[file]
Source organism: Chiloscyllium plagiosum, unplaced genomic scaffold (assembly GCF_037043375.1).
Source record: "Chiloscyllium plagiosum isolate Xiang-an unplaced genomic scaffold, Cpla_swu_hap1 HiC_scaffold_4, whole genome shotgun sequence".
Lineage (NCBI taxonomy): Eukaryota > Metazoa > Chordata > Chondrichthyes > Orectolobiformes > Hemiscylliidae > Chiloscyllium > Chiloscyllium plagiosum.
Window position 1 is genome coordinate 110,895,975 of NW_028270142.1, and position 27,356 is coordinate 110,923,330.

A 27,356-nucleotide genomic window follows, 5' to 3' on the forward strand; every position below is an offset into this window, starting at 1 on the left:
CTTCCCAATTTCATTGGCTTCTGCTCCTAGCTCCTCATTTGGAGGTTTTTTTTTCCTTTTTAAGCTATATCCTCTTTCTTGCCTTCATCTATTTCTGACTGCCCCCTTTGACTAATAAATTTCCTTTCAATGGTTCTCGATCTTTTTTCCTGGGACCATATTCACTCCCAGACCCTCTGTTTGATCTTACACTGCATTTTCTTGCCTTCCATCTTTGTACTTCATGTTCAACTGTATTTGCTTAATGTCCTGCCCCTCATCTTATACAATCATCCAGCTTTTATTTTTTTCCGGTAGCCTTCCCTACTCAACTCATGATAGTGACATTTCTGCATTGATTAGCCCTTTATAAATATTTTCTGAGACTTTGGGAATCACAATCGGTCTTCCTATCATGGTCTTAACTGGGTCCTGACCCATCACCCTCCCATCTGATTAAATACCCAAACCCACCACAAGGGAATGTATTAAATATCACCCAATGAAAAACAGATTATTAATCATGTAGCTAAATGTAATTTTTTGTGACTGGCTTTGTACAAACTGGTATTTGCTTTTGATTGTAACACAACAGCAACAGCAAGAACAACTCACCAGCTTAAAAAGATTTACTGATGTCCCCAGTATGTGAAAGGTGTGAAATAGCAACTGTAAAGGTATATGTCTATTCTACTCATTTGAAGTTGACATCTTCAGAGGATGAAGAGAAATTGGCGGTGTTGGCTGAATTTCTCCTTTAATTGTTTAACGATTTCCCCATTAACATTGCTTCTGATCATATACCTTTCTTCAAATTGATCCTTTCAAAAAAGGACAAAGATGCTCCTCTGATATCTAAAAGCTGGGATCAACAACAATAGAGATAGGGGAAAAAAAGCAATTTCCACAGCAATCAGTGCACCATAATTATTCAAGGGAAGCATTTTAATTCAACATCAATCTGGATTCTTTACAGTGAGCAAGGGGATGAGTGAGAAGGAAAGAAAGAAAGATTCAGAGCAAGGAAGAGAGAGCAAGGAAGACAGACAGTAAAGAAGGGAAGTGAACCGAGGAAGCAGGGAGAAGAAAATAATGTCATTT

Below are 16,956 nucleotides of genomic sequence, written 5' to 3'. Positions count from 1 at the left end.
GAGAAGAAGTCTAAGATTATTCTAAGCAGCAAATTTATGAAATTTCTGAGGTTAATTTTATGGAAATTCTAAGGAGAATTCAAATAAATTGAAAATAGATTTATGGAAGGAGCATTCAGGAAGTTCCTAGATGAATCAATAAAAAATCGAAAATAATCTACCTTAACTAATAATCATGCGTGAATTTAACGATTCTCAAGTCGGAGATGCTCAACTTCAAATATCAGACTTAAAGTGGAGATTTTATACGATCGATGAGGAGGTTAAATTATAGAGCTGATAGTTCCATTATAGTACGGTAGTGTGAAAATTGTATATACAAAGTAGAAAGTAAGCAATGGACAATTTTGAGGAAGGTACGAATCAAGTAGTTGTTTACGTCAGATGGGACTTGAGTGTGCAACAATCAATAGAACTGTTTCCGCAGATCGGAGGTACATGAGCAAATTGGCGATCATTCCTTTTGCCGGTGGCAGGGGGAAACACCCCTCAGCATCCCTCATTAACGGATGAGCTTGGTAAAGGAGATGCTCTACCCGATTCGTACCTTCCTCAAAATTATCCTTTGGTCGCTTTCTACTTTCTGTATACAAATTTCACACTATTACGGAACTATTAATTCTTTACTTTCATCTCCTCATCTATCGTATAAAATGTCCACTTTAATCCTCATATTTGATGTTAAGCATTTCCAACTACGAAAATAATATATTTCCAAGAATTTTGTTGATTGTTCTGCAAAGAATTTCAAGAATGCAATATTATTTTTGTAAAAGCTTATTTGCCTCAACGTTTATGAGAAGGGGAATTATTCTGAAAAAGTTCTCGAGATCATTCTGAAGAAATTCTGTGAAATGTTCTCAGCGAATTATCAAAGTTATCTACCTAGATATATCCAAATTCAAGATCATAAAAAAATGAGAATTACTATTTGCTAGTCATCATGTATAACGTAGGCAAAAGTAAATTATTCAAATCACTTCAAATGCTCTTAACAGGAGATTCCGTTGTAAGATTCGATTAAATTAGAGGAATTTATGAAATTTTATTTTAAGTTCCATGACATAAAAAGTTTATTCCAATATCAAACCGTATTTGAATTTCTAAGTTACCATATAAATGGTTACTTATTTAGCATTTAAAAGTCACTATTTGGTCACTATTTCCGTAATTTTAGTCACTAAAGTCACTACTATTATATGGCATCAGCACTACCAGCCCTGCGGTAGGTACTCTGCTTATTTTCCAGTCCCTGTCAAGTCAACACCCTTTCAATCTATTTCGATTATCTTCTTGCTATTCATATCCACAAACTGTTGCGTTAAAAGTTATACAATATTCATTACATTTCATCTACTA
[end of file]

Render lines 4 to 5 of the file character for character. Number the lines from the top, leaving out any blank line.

Window position 1 is genome coordinate 110,895,975 of NW_028270142.1, and position 27,356 is coordinate 110,923,330.

A 27,356-nucleotide genomic window follows, 5' to 3' on the forward strand; every position below is an offset into this window, starting at 1 on the left: